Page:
I can't change it globally, and GreaseMonkey-based solution seems too complicated.

This is an absolutely annoying feature. Everytime I click on a text area it enters edit mode. Worse, if I accidentally press a key then the enitre text is repalced (since it defaults to select all) and lost.

It's annoying Ajaxy features like this that many people on my company just want to use Bugzilla.

I tried clicking on the gear in Jira and there no option to disable this.

@SteveK - funny - this is a function that's actually persuaded a block of my users to reconsider their long-term preference for Bugzilla and finally embrace Jira with the rest of their colleagues.

As mentioned several times already, you can simply disable it in the global options.

It's a controversial feature that should not be enable by default. At least until there is an easy way to turn it off on per user basis.

Voted. Would love to be able to disable at the project level. Since we occasionally have users click on the screen and use the mouse wheel, in an attempt to scroll the page but end up changing a field value unintentionally. I don't understand the difficulty of clicking Edit to edit an issue.

The following line of code is kind of dangerous ;)

thisClickToEditElm.className = thisClickToEditElm.className.replace("inactive","inactive-disabledbygreasemonkey");

Better use:

thisClickToEditElm.className = thisClickToEditElm.className.replace("inactive","disabledbygreasemonkey");

The "dangerous"-version replaces "inactive" by "inactive-disabledbygreasemonkey".

This results in an endless replacement operation because the string "inactive-disabledbygreasemonkey" contains the string "inactive".

Solid catch, wd.

This is "my" current version (actually "coded" by a friend of mine) of your script:


- Disabled Click-To-Edit-Feature

- Removed Tooltip "Click to Edit"

- Removed Pencil-Icon

function evaluate(evalString)
    return document.evaluate(evalString, document, null, XPathResult.ORDERED_NODE_SNAPSHOT_TYPE, null);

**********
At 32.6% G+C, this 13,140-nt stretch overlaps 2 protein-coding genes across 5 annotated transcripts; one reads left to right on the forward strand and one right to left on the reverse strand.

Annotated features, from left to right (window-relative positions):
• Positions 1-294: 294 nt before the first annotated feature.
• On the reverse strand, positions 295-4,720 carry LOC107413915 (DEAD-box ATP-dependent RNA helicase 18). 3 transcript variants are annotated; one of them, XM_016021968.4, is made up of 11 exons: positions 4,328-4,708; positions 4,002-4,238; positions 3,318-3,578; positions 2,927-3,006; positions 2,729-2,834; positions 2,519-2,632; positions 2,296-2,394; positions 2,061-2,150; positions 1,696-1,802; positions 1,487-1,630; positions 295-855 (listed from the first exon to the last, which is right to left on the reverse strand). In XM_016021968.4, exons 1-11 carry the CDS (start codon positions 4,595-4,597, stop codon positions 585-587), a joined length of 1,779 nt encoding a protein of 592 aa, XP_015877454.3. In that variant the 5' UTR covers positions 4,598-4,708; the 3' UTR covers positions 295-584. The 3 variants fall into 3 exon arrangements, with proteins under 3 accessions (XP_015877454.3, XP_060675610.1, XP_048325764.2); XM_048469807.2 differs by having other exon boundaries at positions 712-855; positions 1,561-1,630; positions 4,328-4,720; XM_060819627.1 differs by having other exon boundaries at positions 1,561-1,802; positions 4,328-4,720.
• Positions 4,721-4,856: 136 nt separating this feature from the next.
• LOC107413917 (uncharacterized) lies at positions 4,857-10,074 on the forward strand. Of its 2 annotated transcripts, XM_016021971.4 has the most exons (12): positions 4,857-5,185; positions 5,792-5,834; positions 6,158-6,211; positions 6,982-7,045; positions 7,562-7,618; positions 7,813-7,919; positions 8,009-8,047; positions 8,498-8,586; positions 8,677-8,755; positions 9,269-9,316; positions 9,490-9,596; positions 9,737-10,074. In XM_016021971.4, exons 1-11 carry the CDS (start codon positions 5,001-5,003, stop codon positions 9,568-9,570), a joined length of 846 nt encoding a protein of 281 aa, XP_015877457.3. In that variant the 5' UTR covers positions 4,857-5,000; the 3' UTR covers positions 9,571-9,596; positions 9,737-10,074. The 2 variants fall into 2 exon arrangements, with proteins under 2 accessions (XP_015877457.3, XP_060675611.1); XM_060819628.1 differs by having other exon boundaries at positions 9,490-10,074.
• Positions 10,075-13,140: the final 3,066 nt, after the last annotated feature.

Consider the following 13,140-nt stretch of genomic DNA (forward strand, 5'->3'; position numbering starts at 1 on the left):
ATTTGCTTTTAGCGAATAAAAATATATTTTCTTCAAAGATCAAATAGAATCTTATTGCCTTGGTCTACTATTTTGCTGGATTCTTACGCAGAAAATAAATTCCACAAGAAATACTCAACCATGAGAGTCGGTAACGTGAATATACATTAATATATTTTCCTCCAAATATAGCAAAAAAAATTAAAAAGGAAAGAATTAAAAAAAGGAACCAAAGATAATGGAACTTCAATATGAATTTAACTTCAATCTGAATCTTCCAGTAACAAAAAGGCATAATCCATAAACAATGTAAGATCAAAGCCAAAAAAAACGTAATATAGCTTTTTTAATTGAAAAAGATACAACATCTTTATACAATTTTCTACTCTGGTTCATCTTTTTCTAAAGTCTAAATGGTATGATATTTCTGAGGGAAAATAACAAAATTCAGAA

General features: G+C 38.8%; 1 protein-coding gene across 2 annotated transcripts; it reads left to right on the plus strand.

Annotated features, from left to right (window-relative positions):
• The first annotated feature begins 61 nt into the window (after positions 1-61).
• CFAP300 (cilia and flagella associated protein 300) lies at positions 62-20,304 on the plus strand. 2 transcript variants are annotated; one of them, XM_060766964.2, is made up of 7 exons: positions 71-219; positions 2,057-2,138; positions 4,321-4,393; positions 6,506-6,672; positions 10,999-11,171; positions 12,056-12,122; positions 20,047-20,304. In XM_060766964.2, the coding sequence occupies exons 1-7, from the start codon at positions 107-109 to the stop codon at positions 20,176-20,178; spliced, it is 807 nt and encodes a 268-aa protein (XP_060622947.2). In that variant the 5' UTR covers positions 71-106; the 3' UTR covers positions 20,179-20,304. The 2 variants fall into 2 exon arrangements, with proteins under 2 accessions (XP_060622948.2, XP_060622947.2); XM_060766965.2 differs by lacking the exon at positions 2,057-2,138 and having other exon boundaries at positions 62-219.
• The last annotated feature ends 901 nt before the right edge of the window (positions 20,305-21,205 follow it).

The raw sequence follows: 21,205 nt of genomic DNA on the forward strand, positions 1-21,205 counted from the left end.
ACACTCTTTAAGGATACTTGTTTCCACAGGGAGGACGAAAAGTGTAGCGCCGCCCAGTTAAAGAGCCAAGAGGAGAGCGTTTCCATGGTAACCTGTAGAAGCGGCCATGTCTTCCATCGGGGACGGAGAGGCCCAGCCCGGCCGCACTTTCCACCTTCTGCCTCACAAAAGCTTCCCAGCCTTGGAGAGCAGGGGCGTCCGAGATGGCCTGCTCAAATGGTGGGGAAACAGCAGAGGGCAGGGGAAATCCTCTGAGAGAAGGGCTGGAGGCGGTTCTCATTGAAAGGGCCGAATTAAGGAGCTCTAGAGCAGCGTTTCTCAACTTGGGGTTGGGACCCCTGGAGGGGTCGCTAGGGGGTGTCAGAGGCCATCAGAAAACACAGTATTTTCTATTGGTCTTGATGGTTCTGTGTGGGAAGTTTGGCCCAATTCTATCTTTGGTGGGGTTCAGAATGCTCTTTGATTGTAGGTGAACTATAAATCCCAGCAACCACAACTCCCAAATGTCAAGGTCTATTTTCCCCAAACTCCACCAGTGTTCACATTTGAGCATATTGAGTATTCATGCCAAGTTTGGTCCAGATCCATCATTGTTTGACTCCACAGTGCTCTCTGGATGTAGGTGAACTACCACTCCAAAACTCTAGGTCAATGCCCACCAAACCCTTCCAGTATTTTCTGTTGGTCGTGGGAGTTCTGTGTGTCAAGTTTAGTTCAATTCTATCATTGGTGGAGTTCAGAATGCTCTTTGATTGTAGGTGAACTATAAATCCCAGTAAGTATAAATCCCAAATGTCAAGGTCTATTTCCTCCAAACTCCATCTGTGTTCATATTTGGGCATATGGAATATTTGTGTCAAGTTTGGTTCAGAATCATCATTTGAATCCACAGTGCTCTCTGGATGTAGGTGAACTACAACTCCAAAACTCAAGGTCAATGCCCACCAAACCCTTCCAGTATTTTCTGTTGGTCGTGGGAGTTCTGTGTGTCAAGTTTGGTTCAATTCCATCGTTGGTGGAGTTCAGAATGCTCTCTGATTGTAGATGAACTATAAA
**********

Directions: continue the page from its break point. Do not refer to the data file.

//Set to fire just after page load so as to catch the correct elements
//Using setInterval instead of setTimeout because we need to re run this constantly for when Jira's AJAX calls reenable the feature
var removeCTE = setInterval(function() {
    //For each editable element type
    var editableElms=["h1", "div", "span"];
    for (var i=0; i < editableElms.length; i++) 
        //For each editable element
        var clickToEditElm = evaluate("//" + editableElms[i] + "[contains(@class, 'editable-field inactive')]");
        for (var j=0; j < clickToEditElm.snapshotLength; j++)
            //Modify the CSS to remove the feature
            var thisClickToEditElm = clickToEditElm.snapshotItem(j);
            thisClickToEditElm.className = thisClickToEditElm.className.replace("editable-field inactive","editable-field");  
            thisClickToEditElm.title = "";

I've noted that Jira 6 now includes the ability to provide distinction of separate screens for 'Edit/View/Create' operations, see: This is one option, and the Behaviours plugin might also work for some but doesn't always seem to trap AJAX refreshes (e.g. through QuickReload plugin) in my testing. So this JavaScript-based option is great for those that want a more flexible custom solution. Thanks for all the contributions above!

This is my derivative solution I've tried which uses JQuery selectors instead of XPATH; it might not perform quite as well, but this library is easier to use and understand. Very briefly tested in JIRA 6.2 in Firefox and IE8/9 to block inline-editing of all editable fields.

You could modify this script to target only selected fields by changing the selector accordingly (e.g. '#customfield_10004-val.editable-field.inactive'), or selected pages or projects by checking that condition (e.g. if (AJS.$('#project-name-val').text() == 'My Project') { removeCTE(); }).

This script works by removing the 'inactive' style className from editable fields so the JIRA scripts are tricked into thinking the inline edit mode on the fields is already active, and it also removes the tooltip and edit 'pencil' icon, but you still get the hover-border around the field elements which is kind of neat. Of course if a user is particularly quick or sneaky, they could bypass this JavaScript restriction, so it is not a security measure, only a convenience.

You could add this code in a 'script' block in your Announcement Banner or JavaScript file included on the page, see:

// Disable 'click to edit' function.
// Using setInterval to re run this constantly for when Jira's AJAX calls reenable the feature.
var removeCTE = setInterval(function() {
    //For each editable element type
    var editableElms = AJS.$('h1.editable-field.inactive, div.editable-field.inactive, span.editable-field.inactive')
    if (editableElms.length) {

Or if you like, this is my more advanced version with project and custom field filters & console logging for debug.

//Disable inline 'click to edit' function
//Using setInterval instead of setTimeout because we need to re run this constantly for when Jira's AJAX calls reenable the feature.
var removeCTE = function() {